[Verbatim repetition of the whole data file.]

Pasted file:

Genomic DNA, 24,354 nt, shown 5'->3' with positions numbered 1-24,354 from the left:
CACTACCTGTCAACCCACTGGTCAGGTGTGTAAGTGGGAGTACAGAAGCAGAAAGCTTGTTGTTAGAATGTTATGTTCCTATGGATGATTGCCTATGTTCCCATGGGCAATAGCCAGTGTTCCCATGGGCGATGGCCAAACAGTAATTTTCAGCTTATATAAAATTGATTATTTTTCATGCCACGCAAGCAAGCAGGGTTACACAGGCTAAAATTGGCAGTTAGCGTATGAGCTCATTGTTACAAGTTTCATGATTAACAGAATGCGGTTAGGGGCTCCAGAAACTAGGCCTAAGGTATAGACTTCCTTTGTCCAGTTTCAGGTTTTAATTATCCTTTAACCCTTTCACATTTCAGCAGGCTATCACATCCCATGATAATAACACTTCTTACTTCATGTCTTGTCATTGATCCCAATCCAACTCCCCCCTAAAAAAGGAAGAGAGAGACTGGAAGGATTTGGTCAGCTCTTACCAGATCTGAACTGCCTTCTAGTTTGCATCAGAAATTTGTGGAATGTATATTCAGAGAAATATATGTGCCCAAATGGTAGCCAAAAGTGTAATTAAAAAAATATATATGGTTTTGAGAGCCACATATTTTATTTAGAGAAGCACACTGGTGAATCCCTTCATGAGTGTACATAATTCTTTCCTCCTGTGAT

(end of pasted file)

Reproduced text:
Genomic DNA, 24,354 nt, shown 5'->3' with positions numbered 1-24,354 from the left:
CACTACCTGTCAACCCACTGGTCAGGTGTGTAAGTGGGAGTACAGAAGCAGAAAGCTTGTTGTTAGAATGTTATGTTCCTATGGATGATTGCCTATGTTCCCATGGGCAATAGCCAGTGTTCCCATGGGCGATGGCCAAACAGTAATTTTCAGCTTATATAAAATTGATTATTTTTCATGCCACGCAAGCAAGCAGGGTTACACAGGCTAAAATTGGCAGTTAGCGTATGAGCTCATTGTTACAAGTTTCATGATTAACAGAATGCGGTTAGGGGCTCCAGAAACTAGGCCTAAGGTATAGACTTCCTTTGTCCAGTTTCAGGTTTTAATTATCCTTTAACCCTTTCACATTTCAGCAGGCTATCACATCCCATGATAATAACACTTCTTACTTCATGTCTTGTCATTGATCCCAATCCAACTCCCCCCTAAAAAAGGAAGAGAGAGACTGGAAGGATTTGGTCAGCTCTTACCAGATCTGAACTGCCTTCTAGTTTGCATCAGAAATTTGTGGAATGTATATTCAGAGAAATATATGTGCCCAAATGGTAGCCAAAAGTGTAATTAAAAAAATATATATGGTTTTGAGAGCCACATATTTTATTTAGAGAAGCACACTGGTGAATCCCTTCATGAGTGTACATAATTCTTTCCTCCTGTGAT